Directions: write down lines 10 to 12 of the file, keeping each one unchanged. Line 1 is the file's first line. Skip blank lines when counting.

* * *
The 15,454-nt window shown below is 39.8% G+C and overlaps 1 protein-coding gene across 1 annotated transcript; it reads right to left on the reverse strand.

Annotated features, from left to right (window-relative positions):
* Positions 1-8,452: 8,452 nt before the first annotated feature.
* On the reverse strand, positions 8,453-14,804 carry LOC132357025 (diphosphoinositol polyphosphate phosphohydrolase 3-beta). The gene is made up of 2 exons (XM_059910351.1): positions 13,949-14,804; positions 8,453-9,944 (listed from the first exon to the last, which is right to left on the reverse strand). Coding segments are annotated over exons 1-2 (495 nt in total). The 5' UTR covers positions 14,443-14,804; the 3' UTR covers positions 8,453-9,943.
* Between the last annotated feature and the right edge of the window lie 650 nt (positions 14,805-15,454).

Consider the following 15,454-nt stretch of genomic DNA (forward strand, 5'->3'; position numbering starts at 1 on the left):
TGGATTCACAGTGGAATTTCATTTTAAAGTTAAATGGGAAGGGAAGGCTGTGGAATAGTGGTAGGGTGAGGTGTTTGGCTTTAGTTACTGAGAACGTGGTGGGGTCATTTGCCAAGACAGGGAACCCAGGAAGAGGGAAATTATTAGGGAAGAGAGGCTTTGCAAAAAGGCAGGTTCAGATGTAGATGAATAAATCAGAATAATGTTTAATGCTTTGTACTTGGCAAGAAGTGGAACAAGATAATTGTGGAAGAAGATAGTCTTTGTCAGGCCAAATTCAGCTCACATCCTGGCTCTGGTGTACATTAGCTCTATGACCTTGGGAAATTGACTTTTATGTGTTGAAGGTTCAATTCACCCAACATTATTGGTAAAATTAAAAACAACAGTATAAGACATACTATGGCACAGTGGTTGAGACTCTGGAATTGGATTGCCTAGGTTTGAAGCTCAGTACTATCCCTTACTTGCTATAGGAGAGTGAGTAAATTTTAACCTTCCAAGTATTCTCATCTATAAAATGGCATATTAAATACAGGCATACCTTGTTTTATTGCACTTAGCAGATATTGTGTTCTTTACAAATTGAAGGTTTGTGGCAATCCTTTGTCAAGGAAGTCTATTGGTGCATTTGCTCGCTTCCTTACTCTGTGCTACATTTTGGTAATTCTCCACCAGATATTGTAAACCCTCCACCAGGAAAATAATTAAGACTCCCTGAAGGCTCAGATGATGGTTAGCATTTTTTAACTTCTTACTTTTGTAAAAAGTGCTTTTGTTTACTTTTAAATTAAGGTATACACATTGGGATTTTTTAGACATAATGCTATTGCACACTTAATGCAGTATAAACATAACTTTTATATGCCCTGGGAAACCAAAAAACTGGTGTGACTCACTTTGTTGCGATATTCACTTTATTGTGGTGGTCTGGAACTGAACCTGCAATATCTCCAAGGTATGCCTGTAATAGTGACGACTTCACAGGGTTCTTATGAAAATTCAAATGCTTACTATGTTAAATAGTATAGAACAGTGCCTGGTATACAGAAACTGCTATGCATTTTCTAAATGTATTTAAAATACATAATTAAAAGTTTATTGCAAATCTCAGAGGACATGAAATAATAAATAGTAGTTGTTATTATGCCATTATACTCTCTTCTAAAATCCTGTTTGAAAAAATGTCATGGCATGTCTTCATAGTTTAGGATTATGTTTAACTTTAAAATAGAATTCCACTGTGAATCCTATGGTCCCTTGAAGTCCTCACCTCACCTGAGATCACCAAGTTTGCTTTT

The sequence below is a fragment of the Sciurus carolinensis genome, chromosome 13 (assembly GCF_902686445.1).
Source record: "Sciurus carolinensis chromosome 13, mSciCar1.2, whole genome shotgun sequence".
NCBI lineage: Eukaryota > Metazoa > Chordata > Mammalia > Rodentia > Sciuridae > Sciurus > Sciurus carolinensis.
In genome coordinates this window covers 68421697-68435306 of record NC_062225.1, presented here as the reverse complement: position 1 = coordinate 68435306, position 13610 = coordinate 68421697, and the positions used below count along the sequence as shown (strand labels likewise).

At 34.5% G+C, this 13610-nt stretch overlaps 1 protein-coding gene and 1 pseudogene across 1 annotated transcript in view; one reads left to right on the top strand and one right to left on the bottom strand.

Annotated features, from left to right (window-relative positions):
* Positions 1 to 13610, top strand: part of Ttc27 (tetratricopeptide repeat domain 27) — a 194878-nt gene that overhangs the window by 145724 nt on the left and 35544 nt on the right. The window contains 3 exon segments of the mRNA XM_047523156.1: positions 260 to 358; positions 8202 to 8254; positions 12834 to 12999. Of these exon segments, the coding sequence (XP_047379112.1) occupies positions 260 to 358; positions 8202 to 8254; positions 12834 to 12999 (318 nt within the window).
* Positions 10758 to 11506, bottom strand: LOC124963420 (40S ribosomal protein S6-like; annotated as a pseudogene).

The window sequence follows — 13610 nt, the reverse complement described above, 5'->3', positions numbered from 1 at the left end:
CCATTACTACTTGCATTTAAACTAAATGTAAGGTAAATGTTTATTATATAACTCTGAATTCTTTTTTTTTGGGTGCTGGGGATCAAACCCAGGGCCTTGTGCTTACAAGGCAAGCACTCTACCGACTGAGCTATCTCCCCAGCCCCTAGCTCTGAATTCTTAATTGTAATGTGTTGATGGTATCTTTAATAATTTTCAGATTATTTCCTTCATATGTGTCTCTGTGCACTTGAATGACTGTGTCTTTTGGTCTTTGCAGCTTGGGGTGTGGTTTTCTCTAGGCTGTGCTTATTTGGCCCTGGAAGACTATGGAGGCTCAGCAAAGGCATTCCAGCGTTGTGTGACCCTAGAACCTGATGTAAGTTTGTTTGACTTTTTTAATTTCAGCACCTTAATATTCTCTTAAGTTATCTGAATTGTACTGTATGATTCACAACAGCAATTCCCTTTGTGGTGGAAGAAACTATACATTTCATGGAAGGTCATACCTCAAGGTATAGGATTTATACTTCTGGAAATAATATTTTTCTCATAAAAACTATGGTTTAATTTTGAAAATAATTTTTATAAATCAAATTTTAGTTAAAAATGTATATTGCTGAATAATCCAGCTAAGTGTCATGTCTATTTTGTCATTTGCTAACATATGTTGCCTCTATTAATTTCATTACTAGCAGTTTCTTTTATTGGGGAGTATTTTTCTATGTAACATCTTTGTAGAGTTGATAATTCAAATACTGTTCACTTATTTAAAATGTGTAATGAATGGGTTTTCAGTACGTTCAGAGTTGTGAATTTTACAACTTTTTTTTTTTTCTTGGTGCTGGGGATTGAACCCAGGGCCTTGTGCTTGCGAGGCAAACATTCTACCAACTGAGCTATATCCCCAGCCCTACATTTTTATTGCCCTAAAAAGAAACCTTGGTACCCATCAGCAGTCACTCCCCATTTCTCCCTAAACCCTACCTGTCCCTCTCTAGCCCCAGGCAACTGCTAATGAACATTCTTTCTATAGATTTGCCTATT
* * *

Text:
NCBI lineage: Eukaryota > Metazoa > Chordata > Mammalia > Rodentia > Sciuridae > Sciurus > Sciurus carolinensis.
In genome coordinates this window covers 68421697-68435306 of record NC_062225.1, presented here as the reverse complement: position 1 = coordinate 68435306, position 13610 = coordinate 68421697, and the positions used below count along the sequence as shown (strand labels likewise).

At 34.5% G+C, this 13610-nt stretch overlaps 1 protein-coding gene and 1 pseudogene across 1 annotated transcript in view; one reads left to right on the top strand and one right to left on the bottom strand.